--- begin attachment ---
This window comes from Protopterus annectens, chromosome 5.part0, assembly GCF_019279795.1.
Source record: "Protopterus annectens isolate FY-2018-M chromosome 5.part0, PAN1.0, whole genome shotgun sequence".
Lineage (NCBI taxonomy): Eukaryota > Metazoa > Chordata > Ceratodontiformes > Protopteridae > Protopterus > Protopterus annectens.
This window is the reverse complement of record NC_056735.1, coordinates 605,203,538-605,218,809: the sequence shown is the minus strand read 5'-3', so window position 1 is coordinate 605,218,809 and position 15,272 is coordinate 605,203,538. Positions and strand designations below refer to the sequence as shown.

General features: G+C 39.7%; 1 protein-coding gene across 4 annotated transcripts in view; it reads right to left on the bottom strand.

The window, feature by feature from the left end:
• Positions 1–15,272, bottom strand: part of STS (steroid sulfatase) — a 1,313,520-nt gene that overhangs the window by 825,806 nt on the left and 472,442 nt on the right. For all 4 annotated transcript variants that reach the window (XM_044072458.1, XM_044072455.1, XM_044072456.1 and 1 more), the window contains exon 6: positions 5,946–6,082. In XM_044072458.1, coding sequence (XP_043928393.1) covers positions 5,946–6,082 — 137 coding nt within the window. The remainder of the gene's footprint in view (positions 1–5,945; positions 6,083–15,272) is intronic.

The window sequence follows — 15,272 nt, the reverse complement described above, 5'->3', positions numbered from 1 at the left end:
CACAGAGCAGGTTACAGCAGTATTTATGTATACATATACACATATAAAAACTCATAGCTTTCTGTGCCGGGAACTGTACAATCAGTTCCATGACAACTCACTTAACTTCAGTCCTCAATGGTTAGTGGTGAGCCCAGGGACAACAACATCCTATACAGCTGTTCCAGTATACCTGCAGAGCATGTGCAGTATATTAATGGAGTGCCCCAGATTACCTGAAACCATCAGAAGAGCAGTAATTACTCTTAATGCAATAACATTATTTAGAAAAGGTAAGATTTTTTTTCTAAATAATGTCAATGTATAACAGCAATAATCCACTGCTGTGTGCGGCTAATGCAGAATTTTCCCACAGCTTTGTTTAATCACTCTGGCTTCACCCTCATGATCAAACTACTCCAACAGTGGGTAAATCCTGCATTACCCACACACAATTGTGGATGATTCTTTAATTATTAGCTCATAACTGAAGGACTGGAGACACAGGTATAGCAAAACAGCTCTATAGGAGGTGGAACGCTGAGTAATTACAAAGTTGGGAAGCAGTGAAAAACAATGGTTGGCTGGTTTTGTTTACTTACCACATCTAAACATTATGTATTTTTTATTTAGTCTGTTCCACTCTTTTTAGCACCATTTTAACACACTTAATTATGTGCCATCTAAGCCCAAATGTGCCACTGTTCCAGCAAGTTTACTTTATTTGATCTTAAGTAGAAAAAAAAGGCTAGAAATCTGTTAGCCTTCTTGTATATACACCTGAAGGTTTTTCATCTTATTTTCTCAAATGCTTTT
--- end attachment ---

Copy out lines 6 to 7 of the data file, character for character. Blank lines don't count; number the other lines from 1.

The window, feature by feature from the left end:
• Positions 1–15,272, bottom strand: part of STS (steroid sulfatase) — a 1,313,520-nt gene that overhangs the window by 825,806 nt on the left and 472,442 nt on the right. For all 4 annotated transcript variants that reach the window (XM_044072458.1, XM_044072455.1, XM_044072456.1 and 1 more), the window contains exon 6: positions 5,946–6,082. In XM_044072458.1, coding sequence (XP_043928393.1) covers positions 5,946–6,082 — 137 coding nt within the window. The remainder of the gene's footprint in view (positions 1–5,945; positions 6,083–15,272) is intronic.